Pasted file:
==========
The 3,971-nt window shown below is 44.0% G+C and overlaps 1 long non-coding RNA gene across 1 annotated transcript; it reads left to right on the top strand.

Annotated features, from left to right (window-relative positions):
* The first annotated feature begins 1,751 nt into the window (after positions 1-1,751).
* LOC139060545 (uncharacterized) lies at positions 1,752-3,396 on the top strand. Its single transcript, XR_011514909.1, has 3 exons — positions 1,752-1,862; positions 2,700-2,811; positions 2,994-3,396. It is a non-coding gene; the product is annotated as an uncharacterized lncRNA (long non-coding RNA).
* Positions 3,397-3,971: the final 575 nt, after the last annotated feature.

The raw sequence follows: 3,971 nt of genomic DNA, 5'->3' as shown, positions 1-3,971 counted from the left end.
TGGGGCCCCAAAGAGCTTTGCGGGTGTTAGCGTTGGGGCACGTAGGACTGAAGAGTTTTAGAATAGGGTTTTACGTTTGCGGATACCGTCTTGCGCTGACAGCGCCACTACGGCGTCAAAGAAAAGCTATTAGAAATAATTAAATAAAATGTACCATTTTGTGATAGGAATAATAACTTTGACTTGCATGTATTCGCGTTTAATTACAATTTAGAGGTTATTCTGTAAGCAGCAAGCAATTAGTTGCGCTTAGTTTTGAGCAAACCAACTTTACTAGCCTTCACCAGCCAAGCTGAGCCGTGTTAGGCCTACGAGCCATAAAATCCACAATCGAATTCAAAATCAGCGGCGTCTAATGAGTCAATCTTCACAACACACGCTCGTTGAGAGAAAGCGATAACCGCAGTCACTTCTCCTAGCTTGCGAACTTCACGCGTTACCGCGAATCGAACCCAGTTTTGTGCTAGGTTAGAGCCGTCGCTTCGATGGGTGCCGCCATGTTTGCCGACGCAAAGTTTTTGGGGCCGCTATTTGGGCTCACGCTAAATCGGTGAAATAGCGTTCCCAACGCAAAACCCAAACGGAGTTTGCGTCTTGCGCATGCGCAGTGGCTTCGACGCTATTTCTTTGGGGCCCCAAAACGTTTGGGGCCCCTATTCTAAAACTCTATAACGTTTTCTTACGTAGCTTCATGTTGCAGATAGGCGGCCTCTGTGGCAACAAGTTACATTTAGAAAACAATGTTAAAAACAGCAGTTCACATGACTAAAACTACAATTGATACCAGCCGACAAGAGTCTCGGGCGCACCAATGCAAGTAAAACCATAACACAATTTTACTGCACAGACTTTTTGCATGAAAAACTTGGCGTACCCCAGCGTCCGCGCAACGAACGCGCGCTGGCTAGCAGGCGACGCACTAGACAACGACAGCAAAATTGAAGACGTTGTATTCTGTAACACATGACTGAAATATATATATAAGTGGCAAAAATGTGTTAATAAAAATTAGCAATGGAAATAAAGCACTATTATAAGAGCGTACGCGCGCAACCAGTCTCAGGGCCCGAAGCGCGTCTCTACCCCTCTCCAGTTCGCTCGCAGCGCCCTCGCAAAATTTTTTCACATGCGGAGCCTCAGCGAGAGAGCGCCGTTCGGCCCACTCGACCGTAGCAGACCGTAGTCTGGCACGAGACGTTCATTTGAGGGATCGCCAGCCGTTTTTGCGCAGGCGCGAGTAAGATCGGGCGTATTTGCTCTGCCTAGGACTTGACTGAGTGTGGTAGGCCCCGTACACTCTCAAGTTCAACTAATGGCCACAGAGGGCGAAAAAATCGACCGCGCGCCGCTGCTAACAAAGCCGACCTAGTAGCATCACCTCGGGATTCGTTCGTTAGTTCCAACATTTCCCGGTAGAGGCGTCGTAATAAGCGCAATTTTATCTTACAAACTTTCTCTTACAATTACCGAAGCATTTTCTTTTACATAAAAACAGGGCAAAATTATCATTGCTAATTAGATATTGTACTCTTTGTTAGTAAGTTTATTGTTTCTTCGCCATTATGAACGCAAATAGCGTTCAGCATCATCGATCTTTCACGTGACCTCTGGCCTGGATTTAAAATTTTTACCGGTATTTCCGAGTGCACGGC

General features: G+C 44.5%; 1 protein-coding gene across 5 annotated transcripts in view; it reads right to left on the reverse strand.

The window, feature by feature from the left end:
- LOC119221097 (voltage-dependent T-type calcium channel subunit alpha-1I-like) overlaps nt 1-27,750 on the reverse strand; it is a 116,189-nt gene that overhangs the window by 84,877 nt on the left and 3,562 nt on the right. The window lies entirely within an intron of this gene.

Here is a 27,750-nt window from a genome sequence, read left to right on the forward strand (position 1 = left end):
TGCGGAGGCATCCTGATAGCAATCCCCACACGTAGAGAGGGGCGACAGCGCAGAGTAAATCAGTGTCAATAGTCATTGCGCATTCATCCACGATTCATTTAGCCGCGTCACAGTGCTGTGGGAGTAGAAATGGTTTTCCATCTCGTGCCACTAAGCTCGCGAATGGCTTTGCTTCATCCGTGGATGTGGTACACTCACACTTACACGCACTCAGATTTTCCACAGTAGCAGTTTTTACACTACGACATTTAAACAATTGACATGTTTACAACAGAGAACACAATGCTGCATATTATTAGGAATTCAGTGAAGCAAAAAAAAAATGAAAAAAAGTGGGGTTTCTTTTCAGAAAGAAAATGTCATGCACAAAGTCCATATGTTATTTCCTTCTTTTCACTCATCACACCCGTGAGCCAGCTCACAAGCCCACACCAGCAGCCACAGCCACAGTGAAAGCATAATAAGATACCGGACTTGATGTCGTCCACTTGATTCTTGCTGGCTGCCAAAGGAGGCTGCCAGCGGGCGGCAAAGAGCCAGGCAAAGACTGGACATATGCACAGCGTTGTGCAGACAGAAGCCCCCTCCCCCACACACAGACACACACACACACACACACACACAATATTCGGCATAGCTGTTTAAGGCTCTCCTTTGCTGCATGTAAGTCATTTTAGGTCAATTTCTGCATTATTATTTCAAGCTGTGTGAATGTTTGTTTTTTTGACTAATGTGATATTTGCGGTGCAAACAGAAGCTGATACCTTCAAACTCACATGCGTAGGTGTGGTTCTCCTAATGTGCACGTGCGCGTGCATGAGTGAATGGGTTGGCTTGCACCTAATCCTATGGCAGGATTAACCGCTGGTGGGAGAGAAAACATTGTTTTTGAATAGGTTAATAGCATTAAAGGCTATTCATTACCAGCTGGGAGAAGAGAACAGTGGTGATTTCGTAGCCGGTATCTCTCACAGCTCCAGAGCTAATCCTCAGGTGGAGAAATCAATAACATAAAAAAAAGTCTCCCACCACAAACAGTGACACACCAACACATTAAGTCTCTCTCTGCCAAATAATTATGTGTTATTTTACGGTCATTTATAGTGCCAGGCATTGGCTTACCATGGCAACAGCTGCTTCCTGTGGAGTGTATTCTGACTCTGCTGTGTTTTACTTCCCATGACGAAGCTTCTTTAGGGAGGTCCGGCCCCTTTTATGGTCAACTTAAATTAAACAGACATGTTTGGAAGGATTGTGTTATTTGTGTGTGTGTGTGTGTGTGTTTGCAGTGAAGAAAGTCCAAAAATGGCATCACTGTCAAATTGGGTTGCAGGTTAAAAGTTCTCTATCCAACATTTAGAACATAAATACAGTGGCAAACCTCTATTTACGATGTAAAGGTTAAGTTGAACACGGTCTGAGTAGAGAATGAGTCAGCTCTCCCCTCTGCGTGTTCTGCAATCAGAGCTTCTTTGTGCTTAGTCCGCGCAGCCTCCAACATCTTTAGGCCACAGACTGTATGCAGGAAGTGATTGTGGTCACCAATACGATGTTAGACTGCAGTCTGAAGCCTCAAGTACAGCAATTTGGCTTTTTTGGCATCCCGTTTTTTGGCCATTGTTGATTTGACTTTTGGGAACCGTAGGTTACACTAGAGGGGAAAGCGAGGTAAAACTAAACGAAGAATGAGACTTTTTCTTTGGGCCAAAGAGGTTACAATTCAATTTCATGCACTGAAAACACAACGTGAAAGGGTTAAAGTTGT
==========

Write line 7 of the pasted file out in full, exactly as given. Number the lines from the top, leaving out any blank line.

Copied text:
TGGGGCCCCAAAGAGCTTTGCGGGTGTTAGCGTTGGGGCACGTAGGACTGAAGAGTTTTAGAATAGGGTTTTACGTTTGCGGATACCGTCTTGCGCTGACAGCGCCACTACGGCGTCAAAGAAAAGCTATTAGAAATAATTAAATAAAATGTACCATTTTGTGATAGGAATAATAACTTTGACTTGCATGTATTCGCGTTTAATTACAATTTAGAGGTTATTCTGTAAGCAGCAAGCAATTAGTTGCGCTTAGTTTTGAGCAAACCAACTTTACTAGCCTTCACCAGCCAAGCTGAGCCGTGTTAGGCCTACGAGCCATAAAATCCACAATCGAATTCAAAATCAGCGGCGTCTAATGAGTCAATCTTCACAACACACGCTCGTTGAGAGAAAGCGATAACCGCAGTCACTTCTCCTAGCTTGCGAACTTCACGCGTTACCGCGAATCGAACCCAGTTTTGTGCTAGGTTAGAGCCGTCGCTTCGATGGGTGCCGCCATGTTTGCCGACGCAAAGTTTTTGGGGCCGCTATTTGGGCTCACGCTAAATCGGTGAAATAGCGTTCCCAACGCAAAACCCAAACGGAGTTTGCGTCTTGCGCATGCGCAGTGGCTTCGACGCTATTTCTTTGGGGCCCCAAAACGTTTGGGGCCCCTATTCTAAAACTCTATAACGTTTTCTTACGTAGCTTCATGTTGCAGATAGGCGGCCTCTGTGGCAACAAGTTACATTTAGAAAACAATGTTAAAAACAGCAGTTCACATGACTAAAACTACAATTGATACCAGCCGACAAGAGTCTCGGGCGCACCAATGCAAGTAAAACCATAACACAATTTTACTGCACAGACTTTTTGCATGAAAAACTTGGCGTACCCCAGCGTCCGCGCAACGAACGCGCGCTGGCTAGCAGGCGACGCACTAGACAACGACAGCAAAATTGAAGACGTTGTATTCTGTAACACATGACTGAAATATATATATAAGTGGCAAAAATGTGTTAATAAAAATTAGCAATGGAAATAAAGCACTATTATAAGAGCGTACGCGCGCAACCAGTCTCAGGGCCCGAAGCGCGTCTCTACCCCTCTCCAGTTCGCTCGCAGCGCCCTCGCAAAATTTTTTCACATGCGGAGCCTCAGCGAGAGAGCGCCGTTCGGCCCACTCGACCGTAGCAGACCGTAGTCTGGCACGAGACGTTCATTTGAGGGATCGCCAGCCGTTTTTGCGCAGGCGCGAGTAAGATCGGGCGTATTTGCTCTGCCTAGGACTTGACTGAGTGTGGTAGGCCCCGTACACTCTCAAGTTCAACTAATGGCCACAGAGGGCGAAAAAATCGACCGCGCGCCGCTGCTAACAAAGCCGACCTAGTAGCATCACCTCGGGATTCGTTCGTTAGTTCCAACATTTCCCGGTAGAGGCGTCGTAATAAGCGCAATTTTATCTTACAAACTTTCTCTTACAATTACCGAAGCATTTTCTTTTACATAAAAACAGGGCAAAATTATCATTGCTAATTAGATATTGTACTCTTTGTTAGTAAGTTTATTGTTTCTTCGCCATTATGAACGCAAATAGCGTTCAGCATCATCGATCTTTCACGTGACCTCTGGCCTGGATTTAAAATTTTTACCGGTATTTCCGAGTGCACGGC